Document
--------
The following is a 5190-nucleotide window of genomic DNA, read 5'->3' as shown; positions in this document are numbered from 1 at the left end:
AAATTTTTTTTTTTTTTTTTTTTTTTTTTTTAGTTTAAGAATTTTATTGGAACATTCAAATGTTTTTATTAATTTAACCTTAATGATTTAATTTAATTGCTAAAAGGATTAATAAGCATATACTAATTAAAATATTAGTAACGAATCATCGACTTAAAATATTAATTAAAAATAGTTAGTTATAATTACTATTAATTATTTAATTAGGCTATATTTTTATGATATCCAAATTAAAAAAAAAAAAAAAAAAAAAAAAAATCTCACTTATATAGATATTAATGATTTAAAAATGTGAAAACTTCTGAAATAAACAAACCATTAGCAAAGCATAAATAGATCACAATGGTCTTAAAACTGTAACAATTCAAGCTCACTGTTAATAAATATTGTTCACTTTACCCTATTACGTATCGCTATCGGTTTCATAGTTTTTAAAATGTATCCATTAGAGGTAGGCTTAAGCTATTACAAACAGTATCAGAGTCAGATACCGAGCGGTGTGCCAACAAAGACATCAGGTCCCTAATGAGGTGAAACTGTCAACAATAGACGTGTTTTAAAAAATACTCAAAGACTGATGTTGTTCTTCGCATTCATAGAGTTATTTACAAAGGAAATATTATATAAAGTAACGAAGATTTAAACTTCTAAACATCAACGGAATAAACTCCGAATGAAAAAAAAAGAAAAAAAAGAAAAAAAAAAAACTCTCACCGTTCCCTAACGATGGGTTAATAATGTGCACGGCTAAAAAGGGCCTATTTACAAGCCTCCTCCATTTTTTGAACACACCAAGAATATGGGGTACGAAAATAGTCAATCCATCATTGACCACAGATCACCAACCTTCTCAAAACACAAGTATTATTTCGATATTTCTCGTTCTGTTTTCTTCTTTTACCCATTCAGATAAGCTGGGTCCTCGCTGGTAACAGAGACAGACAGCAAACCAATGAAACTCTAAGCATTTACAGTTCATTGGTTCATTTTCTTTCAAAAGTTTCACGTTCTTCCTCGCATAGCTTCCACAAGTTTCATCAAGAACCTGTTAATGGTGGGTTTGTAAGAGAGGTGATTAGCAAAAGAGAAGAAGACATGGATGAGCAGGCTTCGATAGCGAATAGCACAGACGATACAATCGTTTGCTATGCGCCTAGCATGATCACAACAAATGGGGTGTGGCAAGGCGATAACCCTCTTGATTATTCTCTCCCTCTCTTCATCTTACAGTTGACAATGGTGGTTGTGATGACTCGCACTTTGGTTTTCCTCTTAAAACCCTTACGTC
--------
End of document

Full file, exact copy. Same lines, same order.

The following is a 5190-nucleotide window of genomic DNA, read 5'->3' as shown; positions in this document are numbered from 1 at the left end:
AAATTTTTTTTTTTTTTTTTTTTTTTTTTTTAGTTTAAGAATTTTATTGGAACATTCAAATGTTTTTATTAATTTAACCTTAATGATTTAATTTAATTGCTAAAAGGATTAATAAGCATATACTAATTAAAATATTAGTAACGAATCATCGACTTAAAATATTAATTAAAAATAGTTAGTTATAATTACTATTAATTATTTAATTAGGCTATATTTTTATGATATCCAAATTAAAAAAAAAAAAAAAAAAAAAAAAAATCTCACTTATATAGATATTAATGATTTAAAAATGTGAAAACTTCTGAAATAAACAAACCATTAGCAAAGCATAAATAGATCACAATGGTCTTAAAACTGTAACAATTCAAGCTCACTGTTAATAAATATTGTTCACTTTACCCTATTACGTATCGCTATCGGTTTCATAGTTTTTAAAATGTATCCATTAGAGGTAGGCTTAAGCTATTACAAACAGTATCAGAGTCAGATACCGAGCGGTGTGCCAACAAAGACATCAGGTCCCTAATGAGGTGAAACTGTCAACAATAGACGTGTTTTAAAAAATACTCAAAGACTGATGTTGTTCTTCGCATTCATAGAGTTATTTACAAAGGAAATATTATATAAAGTAACGAAGATTTAAACTTCTAAACATCAACGGAATAAACTCCGAATGAAAAAAAAAGAAAAAAAAGAAAAAAAAAAAACTCTCACCGTTCCCTAACGATGGGTTAATAATGTGCACGGCTAAAAAGGGCCTATTTACAAGCCTCCTCCATTTTTTGAACACACCAAGAATATGGGGTACGAAAATAGTCAATCCATCATTGACCACAGATCACCAACCTTCTCAAAACACAAGTATTATTTCGATATTTCTCGTTCTGTTTTCTTCTTTTACCCATTCAGATAAGCTGGGTCCTCGCTGGTAACAGAGACAGACAGCAAACCAATGAAACTCTAAGCATTTACAGTTCATTGGTTCATTTTCTTTCAAAAGTTTCACGTTCTTCCTCGCATAGCTTCCACAAGTTTCATCAAGAACCTGTTAATGGTGGGTTTGTAAGAGAGGTGATTAGCAAAAGAGAAGAAGACATGGATGAGCAGGCTTCGATAGCGAATAGCACAGACGATACAATCGTTTGCTATGCGCCTAGCATGATCACAACAAATGGGGTGTGGCAAGGCGATAACCCTCTTGATTATTCTCTCCCTCTCTTCATCTTACAGTTGACAATGGTGGTTGTGATGACTCGCACTTTGGTTTTCCTCTTAAAACCCTTACGTC